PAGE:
Ambition: Why Some People Are Most Likely to Succeed

A fire in the belly doesn't light itself. Does the spark of ambition lie in genes, family, culture--or even in your own hands? Science has answers

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Import such tendencies into the 21st century workplace, and you get women who are plenty able to compete ferociously but are inclined to do it in teams and to split the difference if they don't get everything they want. And mothers who appear to be unwilling to strive and quit the workplace altogether to go raise their kids? Hrdy believes they're competing for the most enduring stakes of all, putting aside their near-term goals to ensure the long-term success of their line. Robin Parker, 46, a campaign organizer who in 1980 was already on the presidential stump with Senator Edward Kennedy, was precisely the kind of lifetime pol who one day finds herself in the West Wing. But in 1992, at the very moment a President of her party was returning to the White House and she might have snagged a plum Washington job, she decamped from the capital, moved to Boston with her family and became a full-time mom to her two sons.

"Being out in the world became a lot less important to me," she says. "I used to worry about getting Presidents elected, and I'm still an incredibly ambitious person. But what I want to succeed at now is managing my family, raising my boys, helping my husband and the community. In 10 years, when the boys are launched, who knows what I'll be doing? But for now, I have my world."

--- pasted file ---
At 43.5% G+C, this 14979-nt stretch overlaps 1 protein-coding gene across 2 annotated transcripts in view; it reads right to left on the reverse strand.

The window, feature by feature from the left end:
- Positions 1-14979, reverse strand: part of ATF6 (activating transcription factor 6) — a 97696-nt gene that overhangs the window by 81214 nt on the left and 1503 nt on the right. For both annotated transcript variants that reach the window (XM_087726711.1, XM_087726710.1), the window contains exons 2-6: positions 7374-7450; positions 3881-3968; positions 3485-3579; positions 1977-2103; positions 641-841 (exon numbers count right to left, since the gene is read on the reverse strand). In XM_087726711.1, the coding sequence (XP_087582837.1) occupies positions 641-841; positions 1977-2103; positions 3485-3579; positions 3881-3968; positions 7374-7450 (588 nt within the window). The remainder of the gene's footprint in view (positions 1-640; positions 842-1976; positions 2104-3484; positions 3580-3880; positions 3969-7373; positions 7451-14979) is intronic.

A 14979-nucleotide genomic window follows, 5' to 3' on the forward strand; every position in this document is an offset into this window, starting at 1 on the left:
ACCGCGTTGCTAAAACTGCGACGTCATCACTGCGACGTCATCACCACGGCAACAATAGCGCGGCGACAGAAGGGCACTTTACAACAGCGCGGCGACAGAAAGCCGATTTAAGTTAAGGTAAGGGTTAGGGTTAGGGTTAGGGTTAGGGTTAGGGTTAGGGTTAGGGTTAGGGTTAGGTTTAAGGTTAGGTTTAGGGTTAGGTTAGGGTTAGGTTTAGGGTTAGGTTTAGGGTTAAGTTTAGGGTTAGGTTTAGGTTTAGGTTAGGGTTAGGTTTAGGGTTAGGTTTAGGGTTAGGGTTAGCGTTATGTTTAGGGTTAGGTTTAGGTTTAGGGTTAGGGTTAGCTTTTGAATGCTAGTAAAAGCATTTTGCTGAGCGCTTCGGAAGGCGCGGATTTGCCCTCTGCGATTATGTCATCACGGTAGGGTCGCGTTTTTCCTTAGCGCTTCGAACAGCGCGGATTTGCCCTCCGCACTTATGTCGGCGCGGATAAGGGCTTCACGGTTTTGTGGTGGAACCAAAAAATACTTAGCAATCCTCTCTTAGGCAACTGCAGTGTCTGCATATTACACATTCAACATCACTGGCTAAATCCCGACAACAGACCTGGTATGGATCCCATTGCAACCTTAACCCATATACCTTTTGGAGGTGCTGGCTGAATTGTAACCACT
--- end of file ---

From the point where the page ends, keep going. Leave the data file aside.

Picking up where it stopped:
But even if something as primal as the reproductive impulse wires you one way, it's possible for other things to rewire you completely. Two of the biggest influences on your level of ambition are the family that produced you and the culture that produced your family.

There are no hard rules for the kinds of families that turn out the highest achievers. Most psychologists agree that parents who set tough but realistic challenges, applaud successes and go easy on failures produce kids with the greatest self-confidence.

What's harder for parents to control but has perhaps as great an effect is the level of privilege into which their kids are born. Just how wealth or poverty influences drive is difficult to predict. Grow up in a rich family, and you can inherit either the tools to achieve (think both Presidents Bush) or the indolence of the aristocrat. Grow up poor, and you can come away with either the motivation to strive (think Bill Clinton) or the inertia of the hopeless. On the whole, studies suggest it's the upper middle class that produces the greatest proportion of ambitious people — mostly because it also produces the greatest proportion of anxious people.

When measuring ambition, anthropologists divide families into four categories: poor, struggling but getting by, upper middle class, and rich. For members of the first two groups, who are fighting just to keep the electricity on and the phone bill paid, ambition is often a luxury. For the rich, it's often unnecessary. It's members of the upper middle class, reasonably safe economically but not so safe that a bad break couldn't spell catastrophe, who are most driven to improve their lot. "It's called status anxiety," says anthropologist Lowe, "and whether you're born to be concerned about it or not, you do develop it."

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